I'm actually fairly careful with the words I use.  People often take something from my statements that I didn't say.  I think most people, unfortunately, hear 1 of 2 sides, and assume other things based on which side they believe the person to be arguing for.

OK thanks for clarifying. I assumed that you were implying that she was morally culpable when you told her that she was on the road to hell and that she commits mortal sin when she dresses as a man.

What definition of the word "careful" are you using? You may think you are being careful, but I highly suspect that your audience does not. Me personally, not being careful enough with my words is something that I recognize I need to improve, but from my perspective you are even less careful than me. Just my 2 cents.

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ReasonableFaith
3 hours ago, fides' Jack said:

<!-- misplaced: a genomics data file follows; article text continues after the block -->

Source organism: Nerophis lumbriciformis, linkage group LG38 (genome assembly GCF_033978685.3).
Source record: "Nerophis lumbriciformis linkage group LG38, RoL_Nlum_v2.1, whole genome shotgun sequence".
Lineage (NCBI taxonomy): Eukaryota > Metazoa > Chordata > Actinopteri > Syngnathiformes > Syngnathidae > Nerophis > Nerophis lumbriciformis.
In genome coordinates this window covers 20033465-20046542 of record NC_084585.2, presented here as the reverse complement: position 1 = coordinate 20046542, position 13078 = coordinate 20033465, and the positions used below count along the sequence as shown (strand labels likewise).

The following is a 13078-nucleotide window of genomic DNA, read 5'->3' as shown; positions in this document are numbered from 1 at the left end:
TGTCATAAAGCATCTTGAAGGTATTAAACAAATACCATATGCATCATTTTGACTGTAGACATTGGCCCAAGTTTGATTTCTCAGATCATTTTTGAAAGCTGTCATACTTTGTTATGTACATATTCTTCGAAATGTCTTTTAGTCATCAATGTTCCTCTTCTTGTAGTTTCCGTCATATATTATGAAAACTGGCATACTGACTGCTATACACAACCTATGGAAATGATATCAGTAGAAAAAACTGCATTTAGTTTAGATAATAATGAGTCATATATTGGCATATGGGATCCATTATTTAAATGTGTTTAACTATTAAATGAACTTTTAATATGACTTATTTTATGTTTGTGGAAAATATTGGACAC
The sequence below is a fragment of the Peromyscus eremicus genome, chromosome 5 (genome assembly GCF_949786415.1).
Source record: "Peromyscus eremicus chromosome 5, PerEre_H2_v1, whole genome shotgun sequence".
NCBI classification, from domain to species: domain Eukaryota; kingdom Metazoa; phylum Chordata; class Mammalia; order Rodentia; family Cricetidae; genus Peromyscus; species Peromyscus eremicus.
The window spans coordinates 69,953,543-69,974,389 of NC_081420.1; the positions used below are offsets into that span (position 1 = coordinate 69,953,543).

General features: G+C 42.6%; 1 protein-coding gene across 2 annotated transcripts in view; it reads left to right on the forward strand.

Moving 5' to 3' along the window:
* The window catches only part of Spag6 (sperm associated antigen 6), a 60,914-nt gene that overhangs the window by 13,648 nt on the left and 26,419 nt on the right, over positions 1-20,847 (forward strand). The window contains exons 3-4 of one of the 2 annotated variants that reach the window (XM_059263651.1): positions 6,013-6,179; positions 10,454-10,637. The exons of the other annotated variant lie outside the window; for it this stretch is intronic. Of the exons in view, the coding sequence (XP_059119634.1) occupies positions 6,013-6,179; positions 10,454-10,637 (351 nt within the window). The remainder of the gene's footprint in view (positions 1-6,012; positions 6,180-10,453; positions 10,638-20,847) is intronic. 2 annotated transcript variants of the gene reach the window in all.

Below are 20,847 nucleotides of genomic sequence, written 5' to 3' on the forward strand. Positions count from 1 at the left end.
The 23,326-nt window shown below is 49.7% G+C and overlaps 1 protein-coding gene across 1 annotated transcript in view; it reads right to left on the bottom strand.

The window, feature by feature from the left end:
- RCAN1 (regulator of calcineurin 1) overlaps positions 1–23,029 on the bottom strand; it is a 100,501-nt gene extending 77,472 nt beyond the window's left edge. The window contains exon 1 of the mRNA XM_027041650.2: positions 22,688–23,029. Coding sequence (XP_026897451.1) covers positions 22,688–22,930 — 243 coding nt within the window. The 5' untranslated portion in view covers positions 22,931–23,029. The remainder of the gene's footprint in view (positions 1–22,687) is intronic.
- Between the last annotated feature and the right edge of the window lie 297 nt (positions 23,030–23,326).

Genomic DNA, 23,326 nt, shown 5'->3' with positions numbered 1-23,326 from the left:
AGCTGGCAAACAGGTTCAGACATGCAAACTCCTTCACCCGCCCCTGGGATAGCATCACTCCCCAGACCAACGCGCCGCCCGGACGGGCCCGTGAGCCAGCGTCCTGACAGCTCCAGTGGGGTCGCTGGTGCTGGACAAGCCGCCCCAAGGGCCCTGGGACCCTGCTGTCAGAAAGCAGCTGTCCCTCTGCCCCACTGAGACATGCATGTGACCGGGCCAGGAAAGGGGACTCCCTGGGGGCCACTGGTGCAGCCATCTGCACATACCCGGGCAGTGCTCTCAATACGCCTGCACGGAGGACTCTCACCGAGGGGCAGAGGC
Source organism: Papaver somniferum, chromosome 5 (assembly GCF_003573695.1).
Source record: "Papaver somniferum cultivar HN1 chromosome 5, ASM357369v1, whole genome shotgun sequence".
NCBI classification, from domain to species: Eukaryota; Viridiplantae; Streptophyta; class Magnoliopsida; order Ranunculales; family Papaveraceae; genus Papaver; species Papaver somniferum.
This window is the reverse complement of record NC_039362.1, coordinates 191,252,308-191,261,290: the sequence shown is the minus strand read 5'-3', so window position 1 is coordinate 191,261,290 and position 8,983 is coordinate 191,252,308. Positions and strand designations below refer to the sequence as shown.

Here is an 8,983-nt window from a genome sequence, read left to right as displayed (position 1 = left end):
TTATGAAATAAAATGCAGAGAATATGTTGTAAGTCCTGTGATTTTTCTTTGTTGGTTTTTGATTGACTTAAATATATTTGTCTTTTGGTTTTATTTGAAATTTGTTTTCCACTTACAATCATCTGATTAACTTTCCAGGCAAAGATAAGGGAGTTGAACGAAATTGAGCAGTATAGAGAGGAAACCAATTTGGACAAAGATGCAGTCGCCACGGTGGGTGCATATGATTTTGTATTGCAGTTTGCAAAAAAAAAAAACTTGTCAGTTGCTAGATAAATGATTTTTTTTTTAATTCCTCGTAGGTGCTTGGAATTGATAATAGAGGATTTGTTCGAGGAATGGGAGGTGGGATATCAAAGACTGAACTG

I said those (meaning those here who claim to hold the Catholic faith) who don't condemn the falsehood sin.

I haven’t felt the need to make any condemnation in this thread. Thank you for taking the time to be helpful and point out my ‘sin.’  

I’m sorry to see you falling into your self-described temptation, especially during this penitential season.  Would it be helpful if I suggested some site-blockers?

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Machine_Washable
1 hour ago, CuriositasEtFidem said:

Yes, I'm still here, I'm just a little quiet because of my fatigue. I am keeping up and reading most of everything though.

 

The facts of the matter are that:

-I dress, walk, and speak like a man 

-I will soon be taking testosterone